Deutsche Bank built on this trend on a number of transactions throughout the year, thanks to the bank’s market-leading transatlantic sales and trading platforms and cross-border co-operation.

“This competitive advantage has allowed Deutsche Bank to underwrite the largest transactions in the market despite volatile market conditions, accessing the European and US leveraged investor base,” Jansa said.

Schaeffler’s €8bn financing – IFR’s EMEA Leveraged Loan of the Year – was successfully syndicated in the US, as well as Fresenius Medical Care’s US$3.8bn refinancing.

Both deals underline Deutsche Bank’s strength and ability to carry out complex refinancings and loan amend-and-extend processes. Together with Schaeffler and FMC, Deutsche Bank was bookrunner on seven of the 11 large refinancings, including Spanish cable company ONO, German utilities metering firm Techem and Spanish pharmaceutical and chemical company Grifols. Deutsche Bank also successfully completed the A&E for German cable company Kabel Deutschland and Irish packaging company Smurfit Kappa.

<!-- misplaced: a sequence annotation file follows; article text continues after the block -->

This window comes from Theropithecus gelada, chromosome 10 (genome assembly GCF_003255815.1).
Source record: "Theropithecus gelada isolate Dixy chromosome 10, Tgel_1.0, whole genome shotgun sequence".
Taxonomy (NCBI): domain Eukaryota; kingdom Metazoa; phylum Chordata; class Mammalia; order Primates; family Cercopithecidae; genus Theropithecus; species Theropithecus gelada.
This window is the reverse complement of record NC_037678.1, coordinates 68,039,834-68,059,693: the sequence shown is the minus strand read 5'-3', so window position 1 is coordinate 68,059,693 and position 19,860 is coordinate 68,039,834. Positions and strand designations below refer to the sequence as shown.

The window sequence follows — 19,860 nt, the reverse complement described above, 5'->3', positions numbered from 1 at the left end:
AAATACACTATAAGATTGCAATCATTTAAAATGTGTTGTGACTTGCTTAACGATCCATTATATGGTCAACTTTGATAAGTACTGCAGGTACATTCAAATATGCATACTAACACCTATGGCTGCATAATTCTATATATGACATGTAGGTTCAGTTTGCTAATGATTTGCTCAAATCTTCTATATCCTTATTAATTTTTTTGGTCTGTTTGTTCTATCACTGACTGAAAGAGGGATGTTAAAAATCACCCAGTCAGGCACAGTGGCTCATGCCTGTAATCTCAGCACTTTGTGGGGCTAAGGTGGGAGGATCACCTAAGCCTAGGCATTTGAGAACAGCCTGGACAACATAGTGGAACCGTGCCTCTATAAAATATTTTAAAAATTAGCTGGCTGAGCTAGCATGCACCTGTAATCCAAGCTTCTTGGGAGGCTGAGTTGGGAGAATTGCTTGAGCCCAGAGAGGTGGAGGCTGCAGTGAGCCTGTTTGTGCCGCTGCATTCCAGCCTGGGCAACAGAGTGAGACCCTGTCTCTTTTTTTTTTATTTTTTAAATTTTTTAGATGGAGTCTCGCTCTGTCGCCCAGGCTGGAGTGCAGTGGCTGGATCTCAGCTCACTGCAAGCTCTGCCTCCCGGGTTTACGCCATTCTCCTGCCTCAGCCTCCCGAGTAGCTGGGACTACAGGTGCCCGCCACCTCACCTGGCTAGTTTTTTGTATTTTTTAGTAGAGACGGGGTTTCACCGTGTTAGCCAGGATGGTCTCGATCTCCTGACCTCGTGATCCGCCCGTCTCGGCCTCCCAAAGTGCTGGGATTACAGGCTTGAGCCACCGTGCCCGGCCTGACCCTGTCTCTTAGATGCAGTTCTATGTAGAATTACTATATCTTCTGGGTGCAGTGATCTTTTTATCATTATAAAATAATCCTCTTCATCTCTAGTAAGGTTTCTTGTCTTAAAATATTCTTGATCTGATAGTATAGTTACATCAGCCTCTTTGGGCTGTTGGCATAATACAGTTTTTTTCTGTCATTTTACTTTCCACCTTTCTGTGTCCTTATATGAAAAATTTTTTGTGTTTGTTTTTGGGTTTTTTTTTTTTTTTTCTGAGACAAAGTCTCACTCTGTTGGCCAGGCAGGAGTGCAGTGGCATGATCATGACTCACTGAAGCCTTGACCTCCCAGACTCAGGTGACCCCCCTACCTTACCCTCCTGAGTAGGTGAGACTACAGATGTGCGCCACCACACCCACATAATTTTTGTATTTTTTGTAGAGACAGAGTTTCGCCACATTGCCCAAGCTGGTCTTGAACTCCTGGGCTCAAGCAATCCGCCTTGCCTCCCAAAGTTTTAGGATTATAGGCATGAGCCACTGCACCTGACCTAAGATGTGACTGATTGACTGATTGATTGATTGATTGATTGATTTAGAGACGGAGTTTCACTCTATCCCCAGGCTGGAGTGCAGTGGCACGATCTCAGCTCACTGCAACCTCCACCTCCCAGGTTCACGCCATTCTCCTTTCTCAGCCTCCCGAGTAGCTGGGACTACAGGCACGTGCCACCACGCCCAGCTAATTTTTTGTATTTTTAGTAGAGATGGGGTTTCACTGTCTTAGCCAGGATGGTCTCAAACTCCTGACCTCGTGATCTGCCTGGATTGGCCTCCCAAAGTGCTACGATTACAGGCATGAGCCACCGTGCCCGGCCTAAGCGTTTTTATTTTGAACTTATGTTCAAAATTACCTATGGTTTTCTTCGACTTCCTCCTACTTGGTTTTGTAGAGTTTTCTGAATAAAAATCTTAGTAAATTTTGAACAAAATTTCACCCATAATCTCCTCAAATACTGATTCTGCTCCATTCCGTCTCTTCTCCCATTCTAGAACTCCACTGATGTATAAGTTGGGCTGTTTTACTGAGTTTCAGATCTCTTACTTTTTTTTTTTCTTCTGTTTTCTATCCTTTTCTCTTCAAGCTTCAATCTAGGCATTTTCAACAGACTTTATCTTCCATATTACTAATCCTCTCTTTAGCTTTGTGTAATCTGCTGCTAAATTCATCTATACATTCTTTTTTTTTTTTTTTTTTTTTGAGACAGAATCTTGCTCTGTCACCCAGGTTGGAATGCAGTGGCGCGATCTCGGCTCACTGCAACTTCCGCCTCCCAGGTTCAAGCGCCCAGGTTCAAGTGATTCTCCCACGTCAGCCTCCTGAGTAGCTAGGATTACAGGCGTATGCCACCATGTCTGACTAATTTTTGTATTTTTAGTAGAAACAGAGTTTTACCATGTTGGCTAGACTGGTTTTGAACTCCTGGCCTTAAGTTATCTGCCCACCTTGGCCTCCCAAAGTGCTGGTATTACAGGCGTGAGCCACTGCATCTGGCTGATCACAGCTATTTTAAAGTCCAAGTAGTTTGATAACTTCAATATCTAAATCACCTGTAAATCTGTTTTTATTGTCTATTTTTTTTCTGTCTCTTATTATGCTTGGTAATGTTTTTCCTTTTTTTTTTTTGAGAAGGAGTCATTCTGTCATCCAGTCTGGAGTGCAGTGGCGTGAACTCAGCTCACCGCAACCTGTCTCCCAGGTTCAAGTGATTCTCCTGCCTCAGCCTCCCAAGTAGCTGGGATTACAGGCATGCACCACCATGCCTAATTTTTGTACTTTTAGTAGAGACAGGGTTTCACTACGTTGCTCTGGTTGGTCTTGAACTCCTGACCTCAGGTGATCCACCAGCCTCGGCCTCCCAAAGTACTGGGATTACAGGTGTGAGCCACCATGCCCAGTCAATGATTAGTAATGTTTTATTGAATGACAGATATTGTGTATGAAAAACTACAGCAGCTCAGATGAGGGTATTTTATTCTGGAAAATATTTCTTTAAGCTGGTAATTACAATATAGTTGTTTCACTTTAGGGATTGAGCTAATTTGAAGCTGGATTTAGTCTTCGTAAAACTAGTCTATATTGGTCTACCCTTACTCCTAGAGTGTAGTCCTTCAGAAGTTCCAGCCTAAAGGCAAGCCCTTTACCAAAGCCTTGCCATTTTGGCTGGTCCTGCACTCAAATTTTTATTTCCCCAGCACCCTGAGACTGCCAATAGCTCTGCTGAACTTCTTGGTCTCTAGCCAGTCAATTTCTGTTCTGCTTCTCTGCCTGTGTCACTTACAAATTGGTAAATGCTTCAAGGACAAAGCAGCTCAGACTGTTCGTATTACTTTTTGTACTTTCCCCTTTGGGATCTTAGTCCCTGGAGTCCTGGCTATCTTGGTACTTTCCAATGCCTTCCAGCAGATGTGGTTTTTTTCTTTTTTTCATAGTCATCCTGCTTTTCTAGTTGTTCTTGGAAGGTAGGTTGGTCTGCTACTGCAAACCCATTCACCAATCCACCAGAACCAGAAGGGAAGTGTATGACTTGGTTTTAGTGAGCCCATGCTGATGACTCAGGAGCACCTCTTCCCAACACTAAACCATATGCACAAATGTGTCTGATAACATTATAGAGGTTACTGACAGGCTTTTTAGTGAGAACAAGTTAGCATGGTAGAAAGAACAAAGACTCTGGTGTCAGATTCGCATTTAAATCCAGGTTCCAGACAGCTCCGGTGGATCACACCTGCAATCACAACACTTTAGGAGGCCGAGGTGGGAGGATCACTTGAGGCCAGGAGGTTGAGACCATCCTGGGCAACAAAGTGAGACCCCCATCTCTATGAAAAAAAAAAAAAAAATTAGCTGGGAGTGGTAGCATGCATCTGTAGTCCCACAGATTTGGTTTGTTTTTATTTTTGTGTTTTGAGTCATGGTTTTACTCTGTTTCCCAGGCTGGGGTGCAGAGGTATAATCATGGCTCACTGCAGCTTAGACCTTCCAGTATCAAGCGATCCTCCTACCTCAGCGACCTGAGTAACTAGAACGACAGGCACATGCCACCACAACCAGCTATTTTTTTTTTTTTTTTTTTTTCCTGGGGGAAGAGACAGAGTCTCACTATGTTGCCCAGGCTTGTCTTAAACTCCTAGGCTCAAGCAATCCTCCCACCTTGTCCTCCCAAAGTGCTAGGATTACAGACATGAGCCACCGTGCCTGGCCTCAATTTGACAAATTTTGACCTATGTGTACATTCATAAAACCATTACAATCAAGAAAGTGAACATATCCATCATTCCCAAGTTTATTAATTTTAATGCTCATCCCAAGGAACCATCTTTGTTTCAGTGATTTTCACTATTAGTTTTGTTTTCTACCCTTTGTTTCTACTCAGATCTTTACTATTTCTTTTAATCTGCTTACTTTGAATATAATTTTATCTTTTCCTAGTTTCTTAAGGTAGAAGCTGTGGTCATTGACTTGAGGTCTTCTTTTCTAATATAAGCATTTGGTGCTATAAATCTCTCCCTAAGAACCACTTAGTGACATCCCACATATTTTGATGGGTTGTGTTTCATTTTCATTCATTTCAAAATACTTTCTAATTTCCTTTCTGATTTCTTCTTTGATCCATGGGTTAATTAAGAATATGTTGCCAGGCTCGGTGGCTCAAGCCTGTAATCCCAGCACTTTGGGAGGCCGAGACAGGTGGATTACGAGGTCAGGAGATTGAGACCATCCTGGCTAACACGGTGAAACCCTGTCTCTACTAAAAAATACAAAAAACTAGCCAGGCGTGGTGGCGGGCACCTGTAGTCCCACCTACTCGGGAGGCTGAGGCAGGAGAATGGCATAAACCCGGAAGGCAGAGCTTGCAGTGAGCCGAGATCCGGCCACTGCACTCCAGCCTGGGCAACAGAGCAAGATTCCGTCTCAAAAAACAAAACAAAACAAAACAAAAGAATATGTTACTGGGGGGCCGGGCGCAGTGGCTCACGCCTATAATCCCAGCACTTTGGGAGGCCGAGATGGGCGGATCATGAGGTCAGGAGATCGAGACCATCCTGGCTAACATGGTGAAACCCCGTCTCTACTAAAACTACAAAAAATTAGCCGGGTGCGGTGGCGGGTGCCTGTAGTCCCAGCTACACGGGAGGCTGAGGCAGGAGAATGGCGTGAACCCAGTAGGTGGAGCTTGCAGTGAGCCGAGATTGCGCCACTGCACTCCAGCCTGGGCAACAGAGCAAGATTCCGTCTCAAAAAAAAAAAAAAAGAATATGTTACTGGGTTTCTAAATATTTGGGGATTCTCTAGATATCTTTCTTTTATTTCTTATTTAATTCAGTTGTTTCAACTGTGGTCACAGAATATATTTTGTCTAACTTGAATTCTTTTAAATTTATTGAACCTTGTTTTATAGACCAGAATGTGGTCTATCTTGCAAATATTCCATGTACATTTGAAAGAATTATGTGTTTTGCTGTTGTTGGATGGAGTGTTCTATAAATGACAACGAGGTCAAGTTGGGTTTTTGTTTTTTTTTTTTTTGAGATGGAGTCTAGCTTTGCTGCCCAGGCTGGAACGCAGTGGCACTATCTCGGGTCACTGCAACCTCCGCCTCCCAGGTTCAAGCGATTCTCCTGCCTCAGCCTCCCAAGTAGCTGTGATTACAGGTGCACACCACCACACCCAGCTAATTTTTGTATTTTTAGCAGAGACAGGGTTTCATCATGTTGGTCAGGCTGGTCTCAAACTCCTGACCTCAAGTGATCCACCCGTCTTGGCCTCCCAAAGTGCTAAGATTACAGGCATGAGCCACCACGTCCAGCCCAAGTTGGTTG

While M&A activity remained scarce in the third quarter of 2012, Deutsche Bank was at the forefront of banks actively pitching for more opportunistic deals, including dividend recapitalisations.

That initiative led to Deutsche Bank, together with BNP Paribas, successfully leading a £260m (US$419m) term loan used to back a dividend for Carlyle on UK roadside rescue business RAC – another new client for Deutsche Bank – which was the first pure European dividend recap of the year after Formula 1 completed a cross-border one in April. RAC’s new term loan was entirely sold within Europe and attracted strong demand from investors, leading to a reverse flex on the margin to 5.125% from 5.5%.